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The male sling for postprostatectomy SUI

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					The male sling for postprostatectomy SUI: Indications, technique, and outcomes
The bone-anchored perineal sling has established itself as a safe, efficacious treatment for intrinsic sphincter deficiency in men, especially in those with mild or moderate stress urinary incontinence following prostatectomy. The authors describe the implantation technique and discuss their results with this less invasive alternative to the artificial urinary sphincter.

Despite advances in prostate cancer therapy, the morbidity of each therapeutic intervention remains problematic. With regard to surgical therapies, urinary incontinence continues to be a significant complication.1 However, with refinements in surgical techniques, fewer patients present with severe grades of urinary incontinence; rather, more mild to moderate degrees of leakage are seen in clinical practice. (See the Editorial Board Comment, page 6, before the references.) To this end, interest in less invasive solutions to postprostatectomy incontinence (PPI) has grown. For more than 30 years, the artificial urinary sphincter (AMS 800 Urinary Control System, AMS, Minnetonka, Minn) has been viewed as the most reliable treatment for patients with incontinence due to sphincteric incompetence following prostatectomy and, as such, it has become the gold standard. Over the past decade, however, the male suburethral sling has undergone significant modification and has established itself as a less invasive yet efficacious alternative to the artificial urinary sphincter for the treatment of bothersome stress urinary incontinence (SUI) following prostatectomy. PREVALENCE OF PPI Many types of prostatic interventions can result in urinary incontinence. Specifically, the risk of incontinence following surgery for benign prostatic hypertrophy is approximately 2%,2 but that risk is substantially higher following surgery for prostate cancer. While reports of PPI range from 0% to 80% (depending on the definition of incontinence and the method of evaluation used), approximately 5% to 11% of patients will have sufficient leakage after radical prostatectomy to seek further treatment.1,3 In a patient-derived questionnaire-based study by Stanford and colleagues, only 32% of patients claimed total urinary control, while 7% had frequent leakage, and 2% had no control at 2 years postoperatively.1 Thus, a large disparity exists between physician-derived continence rates and patient-driven questionnaire-based studies. Regardless of the definition of PPI, a significant minority of patients will have enough urinary leakage to require pad usage. While some use the term "social continence" to describe patients who require 1 pad per day for incontinence, a recent study demonstrated that even that amount of use significantly eroded quality of life compared with no pad use.4 Thus "social continence" may not be a satisfactory outcome for many patients, and this understanding forms the basis for treating men with mild to moderate or "social" incontinence. PREOPERATIVE EVALUATION The history, physical, and urodynamics evaluation are the key components of the preoperative evaluation of male SUI. History and physical. A standard evaluation for any man with urinary incontinence begins with a detailed history regarding lower urinary tract symptoms and a physical examination focusing on the neurourologic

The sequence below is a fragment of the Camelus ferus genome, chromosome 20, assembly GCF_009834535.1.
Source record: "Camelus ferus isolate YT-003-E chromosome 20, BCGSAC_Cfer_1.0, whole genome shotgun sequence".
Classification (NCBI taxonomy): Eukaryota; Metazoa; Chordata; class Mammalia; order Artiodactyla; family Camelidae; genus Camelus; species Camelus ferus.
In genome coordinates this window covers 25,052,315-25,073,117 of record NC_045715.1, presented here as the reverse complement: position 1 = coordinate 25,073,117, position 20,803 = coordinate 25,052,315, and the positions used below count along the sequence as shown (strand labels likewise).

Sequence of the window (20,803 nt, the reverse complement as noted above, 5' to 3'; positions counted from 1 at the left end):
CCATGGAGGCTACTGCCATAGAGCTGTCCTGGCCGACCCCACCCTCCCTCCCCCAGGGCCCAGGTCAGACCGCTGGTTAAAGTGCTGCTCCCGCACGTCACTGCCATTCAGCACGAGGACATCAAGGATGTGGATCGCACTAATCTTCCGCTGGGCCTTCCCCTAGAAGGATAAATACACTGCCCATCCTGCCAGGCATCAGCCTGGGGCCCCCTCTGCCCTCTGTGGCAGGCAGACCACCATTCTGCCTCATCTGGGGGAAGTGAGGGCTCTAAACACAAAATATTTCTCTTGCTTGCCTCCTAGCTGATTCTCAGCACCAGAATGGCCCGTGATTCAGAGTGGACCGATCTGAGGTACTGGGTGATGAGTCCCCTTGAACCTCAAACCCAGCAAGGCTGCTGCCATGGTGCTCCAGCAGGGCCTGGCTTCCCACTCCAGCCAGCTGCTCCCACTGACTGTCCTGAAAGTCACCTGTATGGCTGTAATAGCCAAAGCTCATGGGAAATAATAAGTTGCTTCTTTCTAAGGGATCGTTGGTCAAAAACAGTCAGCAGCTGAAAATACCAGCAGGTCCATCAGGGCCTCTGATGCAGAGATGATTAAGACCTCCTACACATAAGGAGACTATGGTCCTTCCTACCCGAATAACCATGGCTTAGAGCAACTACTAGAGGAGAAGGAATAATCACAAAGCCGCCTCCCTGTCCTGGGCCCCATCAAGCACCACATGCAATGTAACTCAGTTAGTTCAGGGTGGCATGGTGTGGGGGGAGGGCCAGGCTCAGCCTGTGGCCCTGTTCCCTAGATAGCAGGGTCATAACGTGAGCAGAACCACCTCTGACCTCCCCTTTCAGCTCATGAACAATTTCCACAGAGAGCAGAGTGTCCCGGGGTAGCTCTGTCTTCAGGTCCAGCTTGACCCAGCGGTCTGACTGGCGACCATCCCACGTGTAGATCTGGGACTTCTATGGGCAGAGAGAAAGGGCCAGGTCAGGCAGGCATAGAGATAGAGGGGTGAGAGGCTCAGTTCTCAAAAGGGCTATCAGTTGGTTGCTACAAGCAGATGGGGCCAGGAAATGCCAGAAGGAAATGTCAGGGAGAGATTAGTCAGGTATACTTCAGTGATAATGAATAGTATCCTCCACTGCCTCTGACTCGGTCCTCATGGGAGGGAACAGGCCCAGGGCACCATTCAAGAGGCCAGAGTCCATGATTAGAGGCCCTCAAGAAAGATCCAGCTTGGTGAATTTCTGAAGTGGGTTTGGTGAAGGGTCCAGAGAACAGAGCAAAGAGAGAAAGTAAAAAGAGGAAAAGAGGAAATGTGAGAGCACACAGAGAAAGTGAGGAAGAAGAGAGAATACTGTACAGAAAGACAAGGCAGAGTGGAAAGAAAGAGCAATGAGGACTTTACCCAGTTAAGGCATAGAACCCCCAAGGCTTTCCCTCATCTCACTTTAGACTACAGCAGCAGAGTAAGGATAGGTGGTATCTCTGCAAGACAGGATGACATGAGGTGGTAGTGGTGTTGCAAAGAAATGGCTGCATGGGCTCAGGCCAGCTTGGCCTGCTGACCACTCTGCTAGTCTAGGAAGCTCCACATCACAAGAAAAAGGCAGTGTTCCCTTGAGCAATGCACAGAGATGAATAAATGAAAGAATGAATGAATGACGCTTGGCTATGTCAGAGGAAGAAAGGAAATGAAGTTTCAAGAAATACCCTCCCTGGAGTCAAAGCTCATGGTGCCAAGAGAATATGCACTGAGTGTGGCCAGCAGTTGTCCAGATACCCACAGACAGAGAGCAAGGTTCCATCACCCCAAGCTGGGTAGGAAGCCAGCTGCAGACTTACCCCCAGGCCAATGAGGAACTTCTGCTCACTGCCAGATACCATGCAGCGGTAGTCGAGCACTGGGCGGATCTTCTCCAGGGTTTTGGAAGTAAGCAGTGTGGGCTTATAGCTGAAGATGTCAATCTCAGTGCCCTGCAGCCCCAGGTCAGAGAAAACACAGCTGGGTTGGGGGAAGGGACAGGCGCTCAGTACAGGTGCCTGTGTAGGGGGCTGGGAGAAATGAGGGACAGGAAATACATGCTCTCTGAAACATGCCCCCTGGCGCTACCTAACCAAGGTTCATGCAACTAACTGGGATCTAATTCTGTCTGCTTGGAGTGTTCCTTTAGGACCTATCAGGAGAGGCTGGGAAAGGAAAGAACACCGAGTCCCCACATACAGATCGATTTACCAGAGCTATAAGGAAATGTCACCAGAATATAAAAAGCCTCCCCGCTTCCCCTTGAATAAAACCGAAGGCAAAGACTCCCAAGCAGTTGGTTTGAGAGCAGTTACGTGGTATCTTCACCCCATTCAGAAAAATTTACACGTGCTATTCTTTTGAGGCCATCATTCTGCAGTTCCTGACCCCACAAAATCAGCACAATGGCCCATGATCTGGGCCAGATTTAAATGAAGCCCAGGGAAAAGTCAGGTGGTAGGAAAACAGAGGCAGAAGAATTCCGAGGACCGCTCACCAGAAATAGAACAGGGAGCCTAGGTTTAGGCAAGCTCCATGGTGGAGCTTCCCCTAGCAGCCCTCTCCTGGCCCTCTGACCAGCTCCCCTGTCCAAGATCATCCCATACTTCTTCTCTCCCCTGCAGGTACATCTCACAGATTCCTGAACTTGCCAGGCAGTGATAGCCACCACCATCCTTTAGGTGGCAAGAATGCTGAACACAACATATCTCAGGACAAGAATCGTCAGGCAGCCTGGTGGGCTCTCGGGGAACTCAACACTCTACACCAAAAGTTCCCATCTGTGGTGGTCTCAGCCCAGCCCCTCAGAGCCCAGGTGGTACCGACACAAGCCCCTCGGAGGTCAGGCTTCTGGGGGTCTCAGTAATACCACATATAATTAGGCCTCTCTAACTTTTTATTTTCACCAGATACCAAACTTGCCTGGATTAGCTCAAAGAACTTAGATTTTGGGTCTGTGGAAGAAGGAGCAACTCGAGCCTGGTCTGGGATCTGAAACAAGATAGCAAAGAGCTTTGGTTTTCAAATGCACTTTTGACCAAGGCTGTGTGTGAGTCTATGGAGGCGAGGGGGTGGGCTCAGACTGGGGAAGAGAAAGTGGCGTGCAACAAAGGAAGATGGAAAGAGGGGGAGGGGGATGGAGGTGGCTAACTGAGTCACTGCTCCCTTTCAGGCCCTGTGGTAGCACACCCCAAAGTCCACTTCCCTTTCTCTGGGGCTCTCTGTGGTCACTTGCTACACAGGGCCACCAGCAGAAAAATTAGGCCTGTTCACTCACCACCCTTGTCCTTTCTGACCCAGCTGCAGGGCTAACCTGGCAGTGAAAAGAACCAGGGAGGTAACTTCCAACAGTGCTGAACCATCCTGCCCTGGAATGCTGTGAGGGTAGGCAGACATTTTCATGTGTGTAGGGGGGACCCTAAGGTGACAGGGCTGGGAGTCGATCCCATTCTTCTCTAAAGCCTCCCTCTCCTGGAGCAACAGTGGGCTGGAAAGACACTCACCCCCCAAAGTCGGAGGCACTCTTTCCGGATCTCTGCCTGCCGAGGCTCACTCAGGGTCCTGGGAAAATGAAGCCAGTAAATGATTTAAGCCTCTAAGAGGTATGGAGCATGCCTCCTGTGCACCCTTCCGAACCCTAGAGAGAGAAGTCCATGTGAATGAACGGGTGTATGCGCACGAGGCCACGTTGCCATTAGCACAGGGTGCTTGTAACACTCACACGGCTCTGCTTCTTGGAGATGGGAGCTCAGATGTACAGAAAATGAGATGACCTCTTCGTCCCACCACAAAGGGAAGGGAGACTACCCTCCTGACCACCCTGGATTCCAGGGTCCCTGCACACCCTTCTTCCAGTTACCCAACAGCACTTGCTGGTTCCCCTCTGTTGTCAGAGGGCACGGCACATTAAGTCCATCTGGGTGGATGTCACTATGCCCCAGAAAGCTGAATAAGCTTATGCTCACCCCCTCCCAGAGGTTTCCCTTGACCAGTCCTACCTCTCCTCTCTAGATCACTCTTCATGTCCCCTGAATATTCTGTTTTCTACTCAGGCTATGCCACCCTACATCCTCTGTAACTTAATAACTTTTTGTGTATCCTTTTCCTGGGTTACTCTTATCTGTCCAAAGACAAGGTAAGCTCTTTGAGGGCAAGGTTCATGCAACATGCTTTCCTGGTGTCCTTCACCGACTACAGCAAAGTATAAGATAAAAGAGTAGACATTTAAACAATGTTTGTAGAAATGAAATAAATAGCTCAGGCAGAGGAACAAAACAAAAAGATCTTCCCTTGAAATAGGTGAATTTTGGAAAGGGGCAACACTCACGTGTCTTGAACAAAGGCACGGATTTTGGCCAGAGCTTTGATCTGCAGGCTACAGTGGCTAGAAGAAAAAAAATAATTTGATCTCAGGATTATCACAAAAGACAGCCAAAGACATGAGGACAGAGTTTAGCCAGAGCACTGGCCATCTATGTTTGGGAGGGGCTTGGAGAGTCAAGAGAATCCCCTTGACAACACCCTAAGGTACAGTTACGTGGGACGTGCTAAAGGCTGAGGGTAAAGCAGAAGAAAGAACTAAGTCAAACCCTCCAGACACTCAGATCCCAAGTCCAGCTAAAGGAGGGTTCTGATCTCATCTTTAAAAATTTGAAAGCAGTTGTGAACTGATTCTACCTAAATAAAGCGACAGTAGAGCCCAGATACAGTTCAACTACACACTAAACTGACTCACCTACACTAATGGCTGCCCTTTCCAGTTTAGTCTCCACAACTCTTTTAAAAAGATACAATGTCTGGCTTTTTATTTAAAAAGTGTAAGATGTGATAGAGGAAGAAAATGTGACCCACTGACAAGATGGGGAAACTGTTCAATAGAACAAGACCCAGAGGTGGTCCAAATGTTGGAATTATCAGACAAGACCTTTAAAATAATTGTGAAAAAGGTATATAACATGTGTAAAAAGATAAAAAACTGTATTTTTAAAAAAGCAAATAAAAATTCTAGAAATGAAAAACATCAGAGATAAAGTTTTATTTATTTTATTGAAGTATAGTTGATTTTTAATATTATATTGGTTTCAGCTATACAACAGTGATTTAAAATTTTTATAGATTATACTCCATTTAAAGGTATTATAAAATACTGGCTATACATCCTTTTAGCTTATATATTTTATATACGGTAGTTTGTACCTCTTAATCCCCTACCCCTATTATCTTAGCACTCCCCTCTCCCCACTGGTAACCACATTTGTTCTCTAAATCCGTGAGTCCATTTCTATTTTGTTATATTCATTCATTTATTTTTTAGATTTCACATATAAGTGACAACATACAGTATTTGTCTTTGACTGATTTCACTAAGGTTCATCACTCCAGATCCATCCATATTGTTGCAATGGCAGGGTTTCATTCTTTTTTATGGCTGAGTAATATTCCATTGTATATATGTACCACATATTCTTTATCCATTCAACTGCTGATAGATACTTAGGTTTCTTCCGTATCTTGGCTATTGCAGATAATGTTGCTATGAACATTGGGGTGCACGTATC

assessment. It is important to determine the nature of the incontinence (urge versus stress), degree of bother, number of pads used, circumstances surrounding the development of incontinence (after radical prostatectomy), and length of time since the patient's operation. Also inquire about any prior treatments, particularly at the prostate or outlet level, such as transurethral resection of the prostate or treatment of bladder neck contractures, and current prostate cancer status, including PSA level, need for hormone therapy, and/or use of external radiation therapy (XRT). Urodynamics evaluation. Because the pathophysiology of PPI is variable, the history and physical alone are often unreliable for distinguishing between bladder dysfunction due to poor compliance or detrusor overactivity (DO) and outlet dysfunction due to intrinsic sphincter deficiency (ISD) or bladder outlet obstruction (BOO). Consequently, a thorough urodynamics evaluation is indicated before invasive therapy is recommended. While the majority of men with PPI have a component of sphincteric incompetence,5 only 25% to 50% will have sphincter weakness alone on urodynamics.6 Approximately 40% of patients with ISD have DO or diminished vesical compliance (or both), while up to 15% of patients with PPI demonstrate only bladder dysfunction.6 The most common method for evaluating the integrity of the intrinsic sphincter in PPI is measurement of abdominal leak point pressure (ALPP).7 However, there is no standardized technique for measuring ALPP. Further, catheter size affects measurement of ALPP because scarring at the vesicourethral anastomosis and the resultant diminished urethral compliance can contribute to catheter-mediated obstruction.5 We believe that ALPP is best measured via a rectal catheter. It has been demonstrated that measurement of retrograde leak point pressure (RLPP) via either perfusion sphincterometry8 or measurement of maximum urethral closure pressure via urethral pressure profilometry represents a reliable alternative to ALPP measurement for the evaluation of sphincteric competence following radical prostatectomy.9 It is important to accurately quantify the degree of sphincteric incompetence present, as this may directly alter the treatment recommendation. For example, patients with a higher ALPP (lower degree of ISD) tend to respond better to periurethral bulking agents than do patients with a lower ALPP.10 Conversely, patients with more profound sphincteric incompetence are more appropriately treated with an artificial urinary sphincter or sling surgery than injectables as these agents do not appear to be cost-effective in this situation. WHEN TO CONSIDER SURGERY Treatment within the first year following prostate surgery is usually nonoperative, as many patients will regain satisfactory continence. While pelvic floor exercise training prior to radical prostatectomy aids in the earlier achievement of urinary continence,11 the value of conservative management for PPI generally remains unclear. Regardless, patients are often offered a trial of fluid restriction, pharmacotherapy, pelvic floor rehabilitation, and inhibition techniques. When conservative management fails, surgical intervention is indicated. Options for surgery include transurethral injection of bulking agents, the artificial urinary sphincter, and the male suburethral sling. Contraindications to outlet surgery include: